- 4 cups apple cider
- 1 (750-ml) bottle red wine, such as Cabernet Sauvignon
- 1/4 cup honey
- 2 cinnamon sticks
- 1 orange, zested and juiced
- 4 whole cloves
- 3 star anise
- 3 fresh sprigs of lemon balm or 1 Tbls. dried crumbled leaves
Thursday, March 3, 2011
Mulled Wine Day!
Recently on one of my Yahoo Groups we were discussing what one does to get ready for spring. I was unwilling (or maybe I should say unable) to take myself out of winter. It was snowing at the time….
That coupled with the fact the Food Network was showing programs featuring “comfort food” and I was more about the snuggle up and enjoy the cold frame of mind than lets think about spring.
That’s when I discovered that March 3 is National Mulled Wine Day. Now I have a reason to snuggle up on the couch with a little mulled wine and celebrate that winter is not yet finished.
Mulled wine is mentioned in Fletcher's The Loyal Subject in 1618, but the first published recipe does not appear until 1769, in The Experienced English Housekeeper, by Mrs. Raffald. Mrs. Raffald began her career as housekeeper in a large country-house, then went on to operate a confectioner's shop, catering business, and a cooking school for young ladies, where she wrote one of the most popular cookbooks of her day.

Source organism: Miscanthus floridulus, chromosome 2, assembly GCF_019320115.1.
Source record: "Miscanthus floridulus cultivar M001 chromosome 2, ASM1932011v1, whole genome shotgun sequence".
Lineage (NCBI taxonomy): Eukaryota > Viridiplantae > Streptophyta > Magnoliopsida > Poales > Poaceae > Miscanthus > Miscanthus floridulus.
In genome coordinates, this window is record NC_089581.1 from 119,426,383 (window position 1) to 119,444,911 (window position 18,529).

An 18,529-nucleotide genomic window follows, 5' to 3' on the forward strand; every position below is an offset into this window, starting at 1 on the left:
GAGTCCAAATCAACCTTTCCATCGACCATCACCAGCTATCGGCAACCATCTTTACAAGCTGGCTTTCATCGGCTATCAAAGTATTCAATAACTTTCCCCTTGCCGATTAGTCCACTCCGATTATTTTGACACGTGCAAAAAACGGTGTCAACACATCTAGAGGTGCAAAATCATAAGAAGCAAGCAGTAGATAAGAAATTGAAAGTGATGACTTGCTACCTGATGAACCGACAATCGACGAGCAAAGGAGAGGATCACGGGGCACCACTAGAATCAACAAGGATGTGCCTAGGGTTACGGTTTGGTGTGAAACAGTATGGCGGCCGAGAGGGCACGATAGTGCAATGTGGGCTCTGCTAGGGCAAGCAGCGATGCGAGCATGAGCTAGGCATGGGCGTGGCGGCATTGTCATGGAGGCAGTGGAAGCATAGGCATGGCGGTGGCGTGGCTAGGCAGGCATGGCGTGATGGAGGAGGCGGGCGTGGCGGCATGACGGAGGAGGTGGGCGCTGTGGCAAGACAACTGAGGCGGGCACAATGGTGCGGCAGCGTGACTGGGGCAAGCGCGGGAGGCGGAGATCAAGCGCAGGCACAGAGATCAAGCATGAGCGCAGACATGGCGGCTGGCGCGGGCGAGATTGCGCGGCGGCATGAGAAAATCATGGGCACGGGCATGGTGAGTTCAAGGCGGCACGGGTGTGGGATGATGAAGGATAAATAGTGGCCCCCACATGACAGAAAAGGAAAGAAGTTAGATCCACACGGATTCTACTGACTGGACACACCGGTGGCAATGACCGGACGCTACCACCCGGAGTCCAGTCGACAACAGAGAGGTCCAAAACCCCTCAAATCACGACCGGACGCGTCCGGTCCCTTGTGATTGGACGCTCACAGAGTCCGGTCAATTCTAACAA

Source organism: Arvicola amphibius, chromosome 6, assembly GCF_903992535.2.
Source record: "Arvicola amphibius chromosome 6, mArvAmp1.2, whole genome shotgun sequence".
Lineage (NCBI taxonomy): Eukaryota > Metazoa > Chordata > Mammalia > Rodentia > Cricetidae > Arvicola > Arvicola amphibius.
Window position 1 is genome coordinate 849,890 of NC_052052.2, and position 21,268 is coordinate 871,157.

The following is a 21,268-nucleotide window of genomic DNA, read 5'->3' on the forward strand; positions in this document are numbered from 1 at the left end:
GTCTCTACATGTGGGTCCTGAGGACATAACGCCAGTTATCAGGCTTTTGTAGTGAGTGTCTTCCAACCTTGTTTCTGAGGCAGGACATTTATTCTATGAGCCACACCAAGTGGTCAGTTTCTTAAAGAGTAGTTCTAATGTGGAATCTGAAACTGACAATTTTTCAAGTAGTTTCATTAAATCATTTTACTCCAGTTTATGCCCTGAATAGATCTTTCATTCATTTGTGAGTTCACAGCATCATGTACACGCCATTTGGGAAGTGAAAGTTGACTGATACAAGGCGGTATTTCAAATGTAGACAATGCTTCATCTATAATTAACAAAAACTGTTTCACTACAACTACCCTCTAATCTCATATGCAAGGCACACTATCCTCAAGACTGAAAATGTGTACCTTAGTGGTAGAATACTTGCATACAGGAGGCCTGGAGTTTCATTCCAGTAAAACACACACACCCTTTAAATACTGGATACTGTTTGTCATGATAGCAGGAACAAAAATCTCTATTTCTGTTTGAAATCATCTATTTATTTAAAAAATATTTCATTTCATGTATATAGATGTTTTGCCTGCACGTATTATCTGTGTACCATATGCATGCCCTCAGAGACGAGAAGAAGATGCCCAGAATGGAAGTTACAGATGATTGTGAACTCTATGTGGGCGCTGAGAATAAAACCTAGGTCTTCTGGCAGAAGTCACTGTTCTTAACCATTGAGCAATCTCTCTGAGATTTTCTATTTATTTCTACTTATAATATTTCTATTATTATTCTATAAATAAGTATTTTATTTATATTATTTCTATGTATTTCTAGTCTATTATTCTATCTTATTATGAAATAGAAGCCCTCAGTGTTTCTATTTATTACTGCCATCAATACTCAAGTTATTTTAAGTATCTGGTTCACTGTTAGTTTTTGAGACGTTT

I make three of four different mulling spice blends at the Backyard Patch. They can be used with cider, wine or grape juice. Each has a different formulation but basically they have cinnamon, star anise and some citrus. To make a Mulled Wine, all you need is your selection of mulling spices either loose or in a bag or infuser, some red or white wine of your choice (dry wines tend to work best) and a pan to simmer them together for 15 to 30 minutes.
Here is a recipe you can try (I adapted it from Ina Garten of the Food Network):
Combine all the items in a saucepan and simmer on medium heat for 10 to 15 minutes. Serve decorated with a cinnamon stick or sprig for herbs. Makes 4 to 6 servings.
And Happy Mulled Wine Day!